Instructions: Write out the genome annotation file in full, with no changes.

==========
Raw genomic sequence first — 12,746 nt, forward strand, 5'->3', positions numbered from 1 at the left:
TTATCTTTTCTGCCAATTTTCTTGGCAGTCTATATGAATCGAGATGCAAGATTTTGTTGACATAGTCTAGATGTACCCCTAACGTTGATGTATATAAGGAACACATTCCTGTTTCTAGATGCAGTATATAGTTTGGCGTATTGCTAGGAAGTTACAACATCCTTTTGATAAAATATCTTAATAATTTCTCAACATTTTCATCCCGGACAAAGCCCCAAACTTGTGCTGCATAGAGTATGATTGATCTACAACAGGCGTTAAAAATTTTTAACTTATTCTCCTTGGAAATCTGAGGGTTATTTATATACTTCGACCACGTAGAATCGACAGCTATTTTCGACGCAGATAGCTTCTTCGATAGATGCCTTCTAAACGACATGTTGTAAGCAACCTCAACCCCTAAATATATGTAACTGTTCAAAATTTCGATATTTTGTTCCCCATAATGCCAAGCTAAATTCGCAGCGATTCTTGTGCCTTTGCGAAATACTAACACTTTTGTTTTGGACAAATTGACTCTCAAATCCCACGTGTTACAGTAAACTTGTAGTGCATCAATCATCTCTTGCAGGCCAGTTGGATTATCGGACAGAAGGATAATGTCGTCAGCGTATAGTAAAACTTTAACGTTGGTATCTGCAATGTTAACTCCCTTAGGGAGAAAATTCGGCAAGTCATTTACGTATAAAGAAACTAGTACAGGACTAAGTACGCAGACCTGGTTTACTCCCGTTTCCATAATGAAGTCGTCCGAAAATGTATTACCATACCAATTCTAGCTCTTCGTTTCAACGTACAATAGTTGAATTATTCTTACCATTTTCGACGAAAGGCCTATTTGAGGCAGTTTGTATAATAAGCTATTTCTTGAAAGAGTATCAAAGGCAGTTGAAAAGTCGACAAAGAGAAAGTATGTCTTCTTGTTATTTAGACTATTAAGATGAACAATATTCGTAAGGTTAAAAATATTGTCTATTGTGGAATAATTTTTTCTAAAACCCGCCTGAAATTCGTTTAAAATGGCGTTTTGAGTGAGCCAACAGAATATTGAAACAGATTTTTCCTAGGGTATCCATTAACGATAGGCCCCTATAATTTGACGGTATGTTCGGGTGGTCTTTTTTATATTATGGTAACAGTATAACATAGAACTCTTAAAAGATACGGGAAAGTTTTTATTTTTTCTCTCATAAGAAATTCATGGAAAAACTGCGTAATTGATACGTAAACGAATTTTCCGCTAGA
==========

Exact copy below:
Raw genomic sequence first — 12,746 nt, forward strand, 5'->3', positions numbered from 1 at the left:
TTATCTTTTCTGCCAATTTTCTTGGCAGTCTATATGAATCGAGATGCAAGATTTTGTTGACATAGTCTAGATGTACCCCTAACGTTGATGTATATAAGGAACACATTCCTGTTTCTAGATGCAGTATATAGTTTGGCGTATTGCTAGGAAGTTACAACATCCTTTTGATAAAATATCTTAATAATTTCTCAACATTTTCATCCCGGACAAAGCCCCAAACTTGTGCTGCATAGAGTATGATTGATCTACAACAGGCGTTAAAAATTTTTAACTTATTCTCCTTGGAAATCTGAGGGTTATTTATATACTTCGACCACGTAGAATCGACAGCTATTTTCGACGCAGATAGCTTCTTCGATAGATGCCTTCTAAACGACATGTTGTAAGCAACCTCAACCCCTAAATATATGTAACTGTTCAAAATTTCGATATTTTGTTCCCCATAATGCCAAGCTAAATTCGCAGCGATTCTTGTGCCTTTGCGAAATACTAACACTTTTGTTTTGGACAAATTGACTCTCAAATCCCACGTGTTACAGTAAACTTGTAGTGCATCAATCATCTCTTGCAGGCCAGTTGGATTATCGGACAGAAGGATAATGTCGTCAGCGTATAGTAAAACTTTAACGTTGGTATCTGCAATGTTAACTCCCTTAGGGAGAAAATTCGGCAAGTCATTTACGTATAAAGAAACTAGTACAGGACTAAGTACGCAGACCTGGTTTACTCCCGTTTCCATAATGAAGTCGTCCGAAAATGTATTACCATACCAATTCTAGCTCTTCGTTTCAACGTACAATAGTTGAATTATTCTTACCATTTTCGACGAAAGGCCTATTTGAGGCAGTTTGTATAATAAGCTATTTCTTGAAAGAGTATCAAAGGCAGTTGAAAAGTCGACAAAGAGAAAGTATGTCTTCTTGTTATTTAGACTATTAAGATGAACAATATTCGTAAGGTTAAAAATATTGTCTATTGTGGAATAATTTTTTCTAAAACCCGCCTGAAATTCGTTTAAAATGGCGTTTTGAGTGAGCCAACAGAATATTGAAACAGATTTTTCCTAGGGTATCCATTAACGATAGGCCCCTATAATTTGACGGTATGTTCGGGTGGTCTTTTTTATATTATGGTAACAGTATAACATAGAACTCTTAAAAGATACGGGAAAGTTTTTATTTTTTCTCTCATAAGAAATTCATGGAAAAACTGCGTAATTGATACGTAAACGAATTTTCCGCTAGA